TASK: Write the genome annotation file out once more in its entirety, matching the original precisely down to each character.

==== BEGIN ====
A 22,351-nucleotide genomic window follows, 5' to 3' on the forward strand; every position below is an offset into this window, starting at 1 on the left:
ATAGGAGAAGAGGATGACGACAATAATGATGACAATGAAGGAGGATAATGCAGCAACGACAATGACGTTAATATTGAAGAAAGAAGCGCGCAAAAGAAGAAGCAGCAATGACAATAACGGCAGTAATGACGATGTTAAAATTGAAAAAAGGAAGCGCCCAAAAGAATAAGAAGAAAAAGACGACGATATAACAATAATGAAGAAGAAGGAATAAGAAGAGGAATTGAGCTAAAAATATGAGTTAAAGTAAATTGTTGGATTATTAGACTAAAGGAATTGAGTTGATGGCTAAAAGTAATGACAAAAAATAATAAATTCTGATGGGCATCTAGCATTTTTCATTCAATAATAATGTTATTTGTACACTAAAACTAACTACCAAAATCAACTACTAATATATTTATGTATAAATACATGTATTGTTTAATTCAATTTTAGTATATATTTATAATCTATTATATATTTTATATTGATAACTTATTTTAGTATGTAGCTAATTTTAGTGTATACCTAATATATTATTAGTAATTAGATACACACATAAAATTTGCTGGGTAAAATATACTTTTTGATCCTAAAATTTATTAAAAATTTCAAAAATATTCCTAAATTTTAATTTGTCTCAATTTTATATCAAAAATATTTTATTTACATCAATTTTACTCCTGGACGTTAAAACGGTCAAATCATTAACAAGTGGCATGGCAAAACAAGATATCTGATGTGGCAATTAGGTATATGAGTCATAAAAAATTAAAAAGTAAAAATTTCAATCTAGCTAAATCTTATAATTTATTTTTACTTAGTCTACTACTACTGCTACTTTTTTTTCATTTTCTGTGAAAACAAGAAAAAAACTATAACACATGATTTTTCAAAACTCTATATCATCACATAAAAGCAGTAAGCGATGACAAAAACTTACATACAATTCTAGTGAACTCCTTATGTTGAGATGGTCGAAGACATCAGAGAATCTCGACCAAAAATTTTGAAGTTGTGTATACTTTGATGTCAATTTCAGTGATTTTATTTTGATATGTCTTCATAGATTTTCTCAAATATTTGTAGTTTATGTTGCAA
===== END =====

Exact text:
A 22,351-nucleotide genomic window follows, 5' to 3' on the forward strand; every position below is an offset into this window, starting at 1 on the left:
ATAGGAGAAGAGGATGACGACAATAATGATGACAATGAAGGAGGATAATGCAGCAACGACAATGACGTTAATATTGAAGAAAGAAGCGCGCAAAAGAAGAAGCAGCAATGACAATAACGGCAGTAATGACGATGTTAAAATTGAAAAAAGGAAGCGCCCAAAAGAATAAGAAGAAAAAGACGACGATATAACAATAATGAAGAAGAAGGAATAAGAAGAGGAATTGAGCTAAAAATATGAGTTAAAGTAAATTGTTGGATTATTAGACTAAAGGAATTGAGTTGATGGCTAAAAGTAATGACAAAAAATAATAAATTCTGATGGGCATCTAGCATTTTTCATTCAATAATAATGTTATTTGTACACTAAAACTAACTACCAAAATCAACTACTAATATATTTATGTATAAATACATGTATTGTTTAATTCAATTTTAGTATATATTTATAATCTATTATATATTTTATATTGATAACTTATTTTAGTATGTAGCTAATTTTAGTGTATACCTAATATATTATTAGTAATTAGATACACACATAAAATTTGCTGGGTAAAATATACTTTTTGATCCTAAAATTTATTAAAAATTTCAAAAATATTCCTAAATTTTAATTTGTCTCAATTTTATATCAAAAATATTTTATTTACATCAATTTTACTCCTGGACGTTAAAACGGTCAAATCATTAACAAGTGGCATGGCAAAACAAGATATCTGATGTGGCAATTAGGTATATGAGTCATAAAAAATTAAAAAGTAAAAATTTCAATCTAGCTAAATCTTATAATTTATTTTTACTTAGTCTACTACTACTGCTACTTTTTTTTCATTTTCTGTGAAAACAAGAAAAAAACTATAACACATGATTTTTCAAAACTCTATATCATCACATAAAAGCAGTAAGCGATGACAAAAACTTACATACAATTCTAGTGAACTCCTTATGTTGAGATGGTCGAAGACATCAGAGAATCTCGACCAAAAATTTTGAAGTTGTGTATACTTTGATGTCAATTTCAGTGATTTTATTTTGATATGTCTTCATAGATTTTCTCAAATATTTGTAGTTTATGTTGCAA